The Pentagon will conduct a more thorough after-action review of the raid. But one senior administration official said that “at the beginning of the operation, the terrorist target exploded a bomb that killed him and members of his own family, including women and children.”
“While we are still assessing the results of this operation, this appears to be the same cowardly terrorist tactic we saw in the 2019 operation that eliminated al-Baghdadi,” the official said.
White House press secretary Jen Psaki said Thursday that the death of Qurayshi “delivers a catastrophic blow to ISIS” and underscores the US commitment to eradicating terrorist threats.
Four civilians and five combatants were killed during the raid, Pentagon spokesman John Kirby said during a briefing Thursday. US special forces were able to evacuate 10 people, including eight children, from the first and second floors of the building, Kirby said.
The Syrian civil defense group the White Helmets, however, said 13 people were killed, including six children and four women. It remains unclear why there is such a wide discrepancy between the numbers provided by the Pentagon and the White Helmets.
The five combatants include Qurayshi, his deputy, his deputy’s wife and two others outside the compound who exchanged fire with US troops toward the end of the operation.Syrians gather at the scene following the overnight raid by US Special Forces.
After the US forces landed, they announced their presence loudly, asking those inside the building to leave and for others in the surrounding residential area to stay away.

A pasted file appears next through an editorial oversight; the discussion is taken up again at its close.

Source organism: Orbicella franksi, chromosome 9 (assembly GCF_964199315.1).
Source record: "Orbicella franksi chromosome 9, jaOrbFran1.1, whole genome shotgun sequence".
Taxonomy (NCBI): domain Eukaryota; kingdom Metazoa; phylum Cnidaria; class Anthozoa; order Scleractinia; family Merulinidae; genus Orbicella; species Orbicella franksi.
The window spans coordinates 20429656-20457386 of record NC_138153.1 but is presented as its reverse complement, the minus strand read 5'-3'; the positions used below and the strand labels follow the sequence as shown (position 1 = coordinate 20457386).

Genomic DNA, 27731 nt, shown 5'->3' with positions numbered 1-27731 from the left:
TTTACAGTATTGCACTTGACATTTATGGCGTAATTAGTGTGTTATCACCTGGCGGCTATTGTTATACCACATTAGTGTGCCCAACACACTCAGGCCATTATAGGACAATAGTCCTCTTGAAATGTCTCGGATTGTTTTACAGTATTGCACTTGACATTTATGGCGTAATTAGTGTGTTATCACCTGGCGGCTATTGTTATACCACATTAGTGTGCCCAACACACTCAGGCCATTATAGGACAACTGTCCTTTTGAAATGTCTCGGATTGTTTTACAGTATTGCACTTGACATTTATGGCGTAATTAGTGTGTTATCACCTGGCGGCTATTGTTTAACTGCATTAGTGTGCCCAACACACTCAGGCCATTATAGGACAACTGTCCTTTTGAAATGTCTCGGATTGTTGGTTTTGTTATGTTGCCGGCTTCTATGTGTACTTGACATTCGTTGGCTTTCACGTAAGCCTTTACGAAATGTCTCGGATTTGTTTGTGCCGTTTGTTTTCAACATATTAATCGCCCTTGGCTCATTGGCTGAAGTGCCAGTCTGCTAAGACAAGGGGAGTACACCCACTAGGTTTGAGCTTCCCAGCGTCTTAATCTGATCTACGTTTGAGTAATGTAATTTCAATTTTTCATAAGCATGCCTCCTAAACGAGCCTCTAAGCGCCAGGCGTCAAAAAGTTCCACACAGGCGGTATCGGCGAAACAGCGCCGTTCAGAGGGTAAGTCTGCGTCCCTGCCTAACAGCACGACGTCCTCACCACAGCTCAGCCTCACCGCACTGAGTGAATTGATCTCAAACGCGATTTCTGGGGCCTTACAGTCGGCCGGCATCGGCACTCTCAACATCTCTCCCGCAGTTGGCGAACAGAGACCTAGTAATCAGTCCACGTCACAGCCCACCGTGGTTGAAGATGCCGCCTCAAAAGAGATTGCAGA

Moments later, the suicide detonation went off, killing Qurayshi, his wife and his children, blowing their bodies outside the building and onto the surrounding land. The blast occurred before any US forces entered the building, the officials said.
US forces entered the compound because a top ISIS lieutenant lived on the floor beneath Qurayshi. When US forces entered the building, the officials said, he barricaded himself with his wife on the second floor and was killed after engaging them.
Another child was also killed on the second floor, though Kirby would not go into detail about how they were killed.
Toward the end of the operation, two more people were killed when a “group of individuals” approached the compound, Kirby said. The group was deemed hostile by US troops, “they were engaged,” and two of them were killed, he added. A senior defense official said helicopters targeted the two men, though the official said there may have been an exchange of fire on the ground as well. The rest of the group approaching US forces fled.
The operation took about two hours to complete from start to finish, Kirby said.
During the raid, a US helicopter had “mechanical issues” and was “properly disposed of at some distance from the site,” one official said. Those issues had nothing to do with “any kind of hostile action.”
Senior administration officials said the US learned months ago that Qurayshi was living in the compound. He never left it, living on the third floor with his family and running the terror operation through a network of couriers. Families with no connection to ISIS lived on the first floor, apparently without knowledge of the terrorist two stories above them.
When Biden was briefed by operational commanders in December, he ordered the Pentagon to take precautions to minimize civilian deaths — a difficult proposition for a target who appeared to intentionally surround himself with children and families as protection, the officials said.

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